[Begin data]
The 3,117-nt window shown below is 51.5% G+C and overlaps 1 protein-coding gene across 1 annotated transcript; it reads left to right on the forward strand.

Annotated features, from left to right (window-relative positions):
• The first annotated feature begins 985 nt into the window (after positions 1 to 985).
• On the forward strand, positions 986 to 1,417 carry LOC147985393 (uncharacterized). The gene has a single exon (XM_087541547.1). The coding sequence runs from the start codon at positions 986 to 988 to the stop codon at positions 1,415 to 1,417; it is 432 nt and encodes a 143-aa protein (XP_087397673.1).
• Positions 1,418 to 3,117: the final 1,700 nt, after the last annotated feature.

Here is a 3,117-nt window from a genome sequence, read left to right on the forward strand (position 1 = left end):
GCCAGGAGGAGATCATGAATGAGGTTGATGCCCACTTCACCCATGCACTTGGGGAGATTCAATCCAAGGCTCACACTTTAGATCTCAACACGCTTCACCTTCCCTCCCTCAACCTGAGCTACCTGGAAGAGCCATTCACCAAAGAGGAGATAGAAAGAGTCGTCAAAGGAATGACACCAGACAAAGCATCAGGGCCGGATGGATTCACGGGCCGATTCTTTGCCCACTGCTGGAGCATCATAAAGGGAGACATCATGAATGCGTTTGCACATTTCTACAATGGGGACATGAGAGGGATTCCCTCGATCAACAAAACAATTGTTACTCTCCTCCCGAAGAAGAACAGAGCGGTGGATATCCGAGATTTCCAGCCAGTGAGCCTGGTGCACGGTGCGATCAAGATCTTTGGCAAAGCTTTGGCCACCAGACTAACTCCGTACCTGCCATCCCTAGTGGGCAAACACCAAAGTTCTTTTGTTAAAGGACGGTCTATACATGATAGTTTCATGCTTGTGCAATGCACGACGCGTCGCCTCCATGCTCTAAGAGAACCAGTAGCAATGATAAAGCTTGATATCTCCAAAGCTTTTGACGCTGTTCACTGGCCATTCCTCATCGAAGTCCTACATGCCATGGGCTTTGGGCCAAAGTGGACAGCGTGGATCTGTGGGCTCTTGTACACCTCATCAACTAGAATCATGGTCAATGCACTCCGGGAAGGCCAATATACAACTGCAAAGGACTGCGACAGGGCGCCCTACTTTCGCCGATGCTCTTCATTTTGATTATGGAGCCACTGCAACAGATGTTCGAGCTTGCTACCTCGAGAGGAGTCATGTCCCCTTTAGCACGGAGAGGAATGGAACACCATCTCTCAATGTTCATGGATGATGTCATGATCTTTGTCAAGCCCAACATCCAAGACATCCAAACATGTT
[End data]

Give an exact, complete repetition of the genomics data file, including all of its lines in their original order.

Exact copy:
The 3,117-nt window shown below is 51.5% G+C and overlaps 1 protein-coding gene across 1 annotated transcript; it reads left to right on the forward strand.

Annotated features, from left to right (window-relative positions):
• The first annotated feature begins 985 nt into the window (after positions 1 to 985).
• On the forward strand, positions 986 to 1,417 carry LOC147985393 (uncharacterized). The gene has a single exon (XM_087541547.1). The coding sequence runs from the start codon at positions 986 to 988 to the stop codon at positions 1,415 to 1,417; it is 432 nt and encodes a 143-aa protein (XP_087397673.1).
• Positions 1,418 to 3,117: the final 1,700 nt, after the last annotated feature.

Here is a 3,117-nt window from a genome sequence, read left to right on the forward strand (position 1 = left end):
GCCAGGAGGAGATCATGAATGAGGTTGATGCCCACTTCACCCATGCACTTGGGGAGATTCAATCCAAGGCTCACACTTTAGATCTCAACACGCTTCACCTTCCCTCCCTCAACCTGAGCTACCTGGAAGAGCCATTCACCAAAGAGGAGATAGAAAGAGTCGTCAAAGGAATGACACCAGACAAAGCATCAGGGCCGGATGGATTCACGGGCCGATTCTTTGCCCACTGCTGGAGCATCATAAAGGGAGACATCATGAATGCGTTTGCACATTTCTACAATGGGGACATGAGAGGGATTCCCTCGATCAACAAAACAATTGTTACTCTCCTCCCGAAGAAGAACAGAGCGGTGGATATCCGAGATTTCCAGCCAGTGAGCCTGGTGCACGGTGCGATCAAGATCTTTGGCAAAGCTTTGGCCACCAGACTAACTCCGTACCTGCCATCCCTAGTGGGCAAACACCAAAGTTCTTTTGTTAAAGGACGGTCTATACATGATAGTTTCATGCTTGTGCAATGCACGACGCGTCGCCTCCATGCTCTAAGAGAACCAGTAGCAATGATAAAGCTTGATATCTCCAAAGCTTTTGACGCTGTTCACTGGCCATTCCTCATCGAAGTCCTACATGCCATGGGCTTTGGGCCAAAGTGGACAGCGTGGATCTGTGGGCTCTTGTACACCTCATCAACTAGAATCATGGTCAATGCACTCCGGGAAGGCCAATATACAACTGCAAAGGACTGCGACAGGGCGCCCTACTTTCGCCGATGCTCTTCATTTTGATTATGGAGCCACTGCAACAGATGTTCGAGCTTGCTACCTCGAGAGGAGTCATGTCCCCTTTAGCACGGAGAGGAATGGAACACCATCTCTCAATGTTCATGGATGATGTCATGATCTTTGTCAAGCCCAACATCCAAGACATCCAAACATGTT